cases, commentary and news related to restrictive covenants
Friday, October 2, 2009
Fourth District in Illinois Rejects "Legitimate Business Interest" Test for Non-Compete Cases (Sunbelt Rentals, Inc. v. Ehlers)
The Fourth District Appellate Court of Illinois may have just made it substantially more difficult for employees to break their non-compete agreements - at least in some parts of the state.
Justice Steigmann authored an opinion that built upon his special concurrence two years ago in Lifetec, Inc. v. Edwards, a case where he called into question the applicability of the so-called "legitimate business interest" test used by Illinois courts to analyze restrictive covenants. This time around, Steigmann succeeded in convincing his robed colleagues to abandon the test altogether, overturning a number of Fourth District cases in the process. The decision does nothing to alter the test in other districts, and each of those still uses the test which is widely believed to be employee friendly.
By way of brief background, Illinois courts have essentially used a two-part analysis to determine whether a non-compete agreement is valid. First, it must be reasonable in scope. Second, it must protect a legitimate business interest. The second part of the test demanded an employer show that it had an interest in misuse of confidential information or near-permanent customer relationships acquired through the employee's association with the employer. This is not a marked departure from what other states require, though some would argue Illinois is fairly narrow in not recognizing other types of business interests, such as special training. However, Justice Steigmann could not find Illinois Supreme Court authority for part two of the test.
By reviewing Supreme Court precedent, Steigmann is correct in that the Court never formally adopted the test which has been used for years by all five district appellate courts. He casually neglects to mention that in the past 60 years, the Court has taken on a grand total of six non-compete cases, and several of those looked at covenants outside the employment context. His analysis is not entirely accurate because his discussion also neglects to confront one of the Court's leading precedents, House of Vision v. Hiyane. That case was authored by Justice Schaefer, probably Illinois' most famous jurist.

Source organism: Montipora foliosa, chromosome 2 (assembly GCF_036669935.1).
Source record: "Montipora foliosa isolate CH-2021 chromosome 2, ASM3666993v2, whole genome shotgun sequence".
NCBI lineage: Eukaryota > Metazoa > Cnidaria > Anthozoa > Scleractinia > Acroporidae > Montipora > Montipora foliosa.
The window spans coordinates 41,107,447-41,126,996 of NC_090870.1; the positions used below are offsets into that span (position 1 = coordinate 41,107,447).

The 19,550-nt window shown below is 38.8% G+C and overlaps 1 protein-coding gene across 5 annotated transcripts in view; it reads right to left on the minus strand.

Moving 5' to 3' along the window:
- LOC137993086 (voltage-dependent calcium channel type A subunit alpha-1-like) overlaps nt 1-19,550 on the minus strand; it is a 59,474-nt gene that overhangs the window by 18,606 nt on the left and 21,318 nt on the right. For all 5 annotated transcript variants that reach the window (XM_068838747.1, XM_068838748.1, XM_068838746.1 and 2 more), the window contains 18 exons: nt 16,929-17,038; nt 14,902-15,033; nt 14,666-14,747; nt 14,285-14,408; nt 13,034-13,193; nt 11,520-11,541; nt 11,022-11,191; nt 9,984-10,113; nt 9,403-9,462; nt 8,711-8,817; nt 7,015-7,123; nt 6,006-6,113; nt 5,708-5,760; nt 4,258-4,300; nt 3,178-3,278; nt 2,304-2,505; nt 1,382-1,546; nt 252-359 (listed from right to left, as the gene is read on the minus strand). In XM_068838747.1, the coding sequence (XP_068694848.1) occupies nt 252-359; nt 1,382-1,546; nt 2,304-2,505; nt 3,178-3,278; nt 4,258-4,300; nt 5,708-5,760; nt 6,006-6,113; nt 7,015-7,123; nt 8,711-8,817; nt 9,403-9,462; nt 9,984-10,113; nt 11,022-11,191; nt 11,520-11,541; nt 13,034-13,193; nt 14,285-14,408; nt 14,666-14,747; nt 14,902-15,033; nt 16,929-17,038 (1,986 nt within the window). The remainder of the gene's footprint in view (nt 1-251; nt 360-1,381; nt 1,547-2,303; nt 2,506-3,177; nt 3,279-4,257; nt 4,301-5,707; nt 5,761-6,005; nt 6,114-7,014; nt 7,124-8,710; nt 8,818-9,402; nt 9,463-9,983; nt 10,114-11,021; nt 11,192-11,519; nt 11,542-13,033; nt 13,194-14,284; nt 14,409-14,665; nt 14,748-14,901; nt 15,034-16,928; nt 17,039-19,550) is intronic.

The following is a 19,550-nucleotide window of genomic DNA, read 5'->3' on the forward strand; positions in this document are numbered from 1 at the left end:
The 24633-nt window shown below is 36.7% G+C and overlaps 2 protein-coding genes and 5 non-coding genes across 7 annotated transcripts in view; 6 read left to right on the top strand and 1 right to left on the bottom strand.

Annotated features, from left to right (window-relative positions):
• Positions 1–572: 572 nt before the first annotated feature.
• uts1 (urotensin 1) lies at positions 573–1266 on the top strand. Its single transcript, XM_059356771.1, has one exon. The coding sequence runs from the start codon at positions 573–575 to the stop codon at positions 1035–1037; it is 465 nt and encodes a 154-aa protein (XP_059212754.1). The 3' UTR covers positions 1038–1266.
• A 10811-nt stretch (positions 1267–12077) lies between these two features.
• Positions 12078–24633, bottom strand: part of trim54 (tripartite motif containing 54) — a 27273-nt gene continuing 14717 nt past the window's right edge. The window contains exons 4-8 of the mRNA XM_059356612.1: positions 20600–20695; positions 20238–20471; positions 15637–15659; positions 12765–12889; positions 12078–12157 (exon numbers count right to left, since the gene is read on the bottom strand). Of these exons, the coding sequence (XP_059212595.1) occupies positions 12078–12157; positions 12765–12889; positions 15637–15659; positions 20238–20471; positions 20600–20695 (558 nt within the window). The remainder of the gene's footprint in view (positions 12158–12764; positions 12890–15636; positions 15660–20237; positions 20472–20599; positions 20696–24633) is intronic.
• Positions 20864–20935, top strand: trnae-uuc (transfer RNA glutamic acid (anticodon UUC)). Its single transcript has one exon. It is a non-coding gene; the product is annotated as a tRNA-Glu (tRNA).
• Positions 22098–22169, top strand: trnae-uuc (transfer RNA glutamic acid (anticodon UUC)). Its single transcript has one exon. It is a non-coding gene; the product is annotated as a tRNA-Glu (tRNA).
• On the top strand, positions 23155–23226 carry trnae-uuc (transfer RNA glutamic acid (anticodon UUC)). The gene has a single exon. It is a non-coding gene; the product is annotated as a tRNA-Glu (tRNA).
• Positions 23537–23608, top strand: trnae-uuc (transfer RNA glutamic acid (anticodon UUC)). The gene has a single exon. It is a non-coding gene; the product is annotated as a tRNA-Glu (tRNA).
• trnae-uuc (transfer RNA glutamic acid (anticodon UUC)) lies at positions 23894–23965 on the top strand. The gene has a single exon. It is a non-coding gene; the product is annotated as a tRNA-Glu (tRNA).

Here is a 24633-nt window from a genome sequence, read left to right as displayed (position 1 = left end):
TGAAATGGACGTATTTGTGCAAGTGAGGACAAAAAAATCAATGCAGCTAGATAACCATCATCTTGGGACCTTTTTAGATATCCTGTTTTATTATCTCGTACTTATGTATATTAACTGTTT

In House of Vision, the Court specifically discussed at length the interest of a business in protecting customer relationships. It even distinguished prior precedents (also cited by Justice Steigmann) where the Court noted that in a sale-of-business non-compete, the legitimate interest to be protected concerned intangible goodwill. Covenants ancillary to a sale of a business are always easier to uphold, and it may well be true that a legitimate business interest is virtually presumed in such circumstances. But it seems illogical that the Court would discuss a legitimate business interest in connection with a sale-of-business covenant, and then deem the test inapplicable to more problematic employment covenants. Steigmann has assured us the Court will have to take an employment non-compete case soon to resolve the tension between the Fourth District and the rest of the state's appellate courts.
Justice Steigmann's analysis defaults to the reasonablenes test he cites from what he considers binding precedent: an employer must show that the covenant is no greater than is necessary for its protection. As applied to the facts involving Sunbelt Rentals and Neil Ehlers, the court concluded the 50-mile non-compete was reasonable even though the employment agreement also contained a well-drafted client non-solicitation clause.
It's hard to see, though, how a court can determine whether a covenant is "no greater than is necessary for its protection" without analyzing what business interest it seeks to protect in the first place. The legitimate business interest test fills that vacuum and allows a court to fashion an appropriate restraint, or strike one entirely if the employer can't articulate the need for a restriction.
Court: Appellate Court of Illinois, Fourth District
Opinion Date: 9/23/09
Cite: Sunbelt Rentals, Inc. v. Ehlers, 394 Ill. App. 3d 421 (4th Dist. 2009)
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